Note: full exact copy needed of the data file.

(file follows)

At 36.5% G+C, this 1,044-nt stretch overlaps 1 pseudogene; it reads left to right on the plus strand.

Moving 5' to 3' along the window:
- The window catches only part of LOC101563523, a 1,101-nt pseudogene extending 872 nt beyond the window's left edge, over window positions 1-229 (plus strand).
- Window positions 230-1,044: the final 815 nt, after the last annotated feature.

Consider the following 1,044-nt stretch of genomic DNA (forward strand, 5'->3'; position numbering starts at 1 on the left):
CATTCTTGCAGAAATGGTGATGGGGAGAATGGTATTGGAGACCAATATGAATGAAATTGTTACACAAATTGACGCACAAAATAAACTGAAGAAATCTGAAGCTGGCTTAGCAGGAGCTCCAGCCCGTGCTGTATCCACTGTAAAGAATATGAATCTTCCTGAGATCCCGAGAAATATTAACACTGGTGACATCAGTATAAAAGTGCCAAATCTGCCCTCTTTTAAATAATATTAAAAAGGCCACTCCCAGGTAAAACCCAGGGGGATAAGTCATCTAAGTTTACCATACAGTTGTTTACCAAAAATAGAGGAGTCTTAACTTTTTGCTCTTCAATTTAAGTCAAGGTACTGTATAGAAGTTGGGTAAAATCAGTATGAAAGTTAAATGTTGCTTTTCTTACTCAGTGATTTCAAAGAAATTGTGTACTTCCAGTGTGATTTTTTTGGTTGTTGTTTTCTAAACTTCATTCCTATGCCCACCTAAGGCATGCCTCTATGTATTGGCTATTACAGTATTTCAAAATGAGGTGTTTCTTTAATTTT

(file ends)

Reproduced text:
At 36.5% G+C, this 1,044-nt stretch overlaps 1 pseudogene; it reads left to right on the plus strand.

Moving 5' to 3' along the window:
- The window catches only part of LOC101563523, a 1,101-nt pseudogene extending 872 nt beyond the window's left edge, over window positions 1-229 (plus strand).
- Window positions 230-1,044: the final 815 nt, after the last annotated feature.

Consider the following 1,044-nt stretch of genomic DNA (forward strand, 5'->3'; position numbering starts at 1 on the left):
CATTCTTGCAGAAATGGTGATGGGGAGAATGGTATTGGAGACCAATATGAATGAAATTGTTACACAAATTGACGCACAAAATAAACTGAAGAAATCTGAAGCTGGCTTAGCAGGAGCTCCAGCCCGTGCTGTATCCACTGTAAAGAATATGAATCTTCCTGAGATCCCGAGAAATATTAACACTGGTGACATCAGTATAAAAGTGCCAAATCTGCCCTCTTTTAAATAATATTAAAAAGGCCACTCCCAGGTAAAACCCAGGGGGATAAGTCATCTAAGTTTACCATACAGTTGTTTACCAAAAATAGAGGAGTCTTAACTTTTTGCTCTTCAATTTAAGTCAAGGTACTGTATAGAAGTTGGGTAAAATCAGTATGAAAGTTAAATGTTGCTTTTCTTACTCAGTGATTTCAAAGAAATTGTGTACTTCCAGTGTGATTTTTTTGGTTGTTGTTTTCTAAACTTCATTCCTATGCCCACCTAAGGCATGCCTCTATGTATTGGCTATTACAGTATTTCAAAATGAGGTGTTTCTTTAATTTT